Nomadic Herdsmen

Where water is too scarce to support agriculture, nomads drive herds of ruminents from pasture to pasture. On the grasslands of Great Plains, the nomadic lifestyle has reach a peak of affluence with vast herds of cattle and horses driven by wealthy, healthy tribes of brutal barbarians. In the scrubland of the western desert, however, the nomads are a more sorry bunch, riding burros and leading flocks of sheep and goats from waterhole to waterhole, arousing less envy and fear among their agricultural neighbors.


Humans cannot digest the grasses that cover the priarie, but they can eat the animals that eat the grasses - cattle, sheep and goats. Because it's more economical to drain an animal again and again rather than simply slaughtering it, the staples of the nomadic diet are dairy products such as milk, cheese, yogurt and butter; and blood tapped from non-vital arteries in small doses. In fact, the drinking of cattle blood is such an important part of the nomadic diet that it is one of the only Old Testament taboos not reimposed by the New Israelite religion. Meat is clearly secondary, although they do eat it almost daily, even in the dead of winter. It is usually roasted or barbicued over an open fire. They eat very few vegetables, except what they scrounge from the forests of the rivers and foothills.


The typical cowboy wears a light woolen workshirt, heavy leather boots -- pointy-toed and high-heeled to fit into a stirrup -- and leather pants to facilitate riding. He keeps the sun out of his eyes with a broad-brimmed hat of stiffened leather or felt. In colder weather, he will tuck a wool cap under his hat, and wrap himself in jackets and sweaters of wool and felt, quilted in flamboyant, abstract patterns (not shown). Woman dress similarly, except that they wear long skirts instead of pants.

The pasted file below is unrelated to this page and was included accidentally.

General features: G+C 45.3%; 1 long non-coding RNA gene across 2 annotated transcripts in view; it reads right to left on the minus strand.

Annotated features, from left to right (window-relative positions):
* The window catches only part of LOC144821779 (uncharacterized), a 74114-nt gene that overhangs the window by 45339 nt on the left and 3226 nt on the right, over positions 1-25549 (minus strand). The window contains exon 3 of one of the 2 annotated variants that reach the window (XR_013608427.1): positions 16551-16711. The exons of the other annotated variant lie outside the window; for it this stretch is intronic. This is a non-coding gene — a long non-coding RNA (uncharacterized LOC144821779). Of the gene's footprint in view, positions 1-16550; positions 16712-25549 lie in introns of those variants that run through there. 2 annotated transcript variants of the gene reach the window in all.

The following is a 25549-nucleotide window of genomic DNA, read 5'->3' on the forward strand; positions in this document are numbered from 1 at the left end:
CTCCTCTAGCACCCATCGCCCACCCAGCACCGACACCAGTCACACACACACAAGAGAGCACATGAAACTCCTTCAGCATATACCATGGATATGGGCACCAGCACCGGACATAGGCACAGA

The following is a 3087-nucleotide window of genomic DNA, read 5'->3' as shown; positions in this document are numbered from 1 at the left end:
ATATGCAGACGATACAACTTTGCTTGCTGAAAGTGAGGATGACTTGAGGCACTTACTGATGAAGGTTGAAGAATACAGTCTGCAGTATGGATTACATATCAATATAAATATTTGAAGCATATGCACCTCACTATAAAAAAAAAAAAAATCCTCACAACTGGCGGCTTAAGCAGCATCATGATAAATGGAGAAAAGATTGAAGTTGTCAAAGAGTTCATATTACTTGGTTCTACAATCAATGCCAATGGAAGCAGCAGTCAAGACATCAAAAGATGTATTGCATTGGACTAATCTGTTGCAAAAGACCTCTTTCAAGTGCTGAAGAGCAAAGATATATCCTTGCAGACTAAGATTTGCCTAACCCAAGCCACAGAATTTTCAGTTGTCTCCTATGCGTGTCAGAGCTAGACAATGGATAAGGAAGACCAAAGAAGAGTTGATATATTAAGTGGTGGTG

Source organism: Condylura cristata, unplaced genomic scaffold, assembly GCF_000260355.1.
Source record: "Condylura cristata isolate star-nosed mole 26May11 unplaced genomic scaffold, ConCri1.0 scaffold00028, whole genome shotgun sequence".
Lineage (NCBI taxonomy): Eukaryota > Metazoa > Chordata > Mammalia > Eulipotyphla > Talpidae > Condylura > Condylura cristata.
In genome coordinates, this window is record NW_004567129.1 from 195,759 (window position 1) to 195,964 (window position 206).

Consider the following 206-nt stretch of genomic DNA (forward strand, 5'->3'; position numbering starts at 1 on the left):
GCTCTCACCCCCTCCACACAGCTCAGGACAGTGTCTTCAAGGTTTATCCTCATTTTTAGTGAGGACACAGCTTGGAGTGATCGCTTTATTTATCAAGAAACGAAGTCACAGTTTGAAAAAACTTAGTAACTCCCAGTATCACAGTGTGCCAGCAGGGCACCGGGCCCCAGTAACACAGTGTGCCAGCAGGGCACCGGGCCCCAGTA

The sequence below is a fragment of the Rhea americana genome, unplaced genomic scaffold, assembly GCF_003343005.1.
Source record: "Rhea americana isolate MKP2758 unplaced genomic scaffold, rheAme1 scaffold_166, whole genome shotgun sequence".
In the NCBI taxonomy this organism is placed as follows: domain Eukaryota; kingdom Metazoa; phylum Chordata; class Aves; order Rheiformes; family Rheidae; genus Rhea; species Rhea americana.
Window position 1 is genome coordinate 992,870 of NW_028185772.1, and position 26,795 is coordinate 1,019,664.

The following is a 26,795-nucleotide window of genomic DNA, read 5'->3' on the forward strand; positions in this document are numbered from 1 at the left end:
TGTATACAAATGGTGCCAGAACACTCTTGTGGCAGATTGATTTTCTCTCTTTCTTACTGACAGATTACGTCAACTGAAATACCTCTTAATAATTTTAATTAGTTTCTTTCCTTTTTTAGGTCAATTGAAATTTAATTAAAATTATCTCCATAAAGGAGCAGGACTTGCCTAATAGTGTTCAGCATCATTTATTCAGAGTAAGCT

As they drive their herds from pasture to pasture, the nomads drag their villages along with them, and tribe of cowboys on the move always includes a long dusty caravan of covered wagons drawn by teams of oxen. Whenever the tribe settles in for more than an overnight stay, a city of teepees will sprout up for extra living space.


Because wood is in short supply on the open prairie, the principle fuel of the cowboys is dried cattle dung, which usually contains enough undigested grass to sustain a low flame for cooking. In the winter, when they need larger flames, they generally withdraw to the foothills or riverbanks, where they can chop timber.

Tools and Materials:

For the most part, the tools of the nomads are manufactured from the bodies of their animals: woven wool; pressed felt; rawhide straps and thongs; glue from boiled hooves; composite bows of bone and horn; sheepskin parchment. They make periodic forays into the mountains for the wood to build their wagons, and they trade with settled communities for the metal to make their knives.

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Last Updated April 1999

Copyright © 1999 Matthew White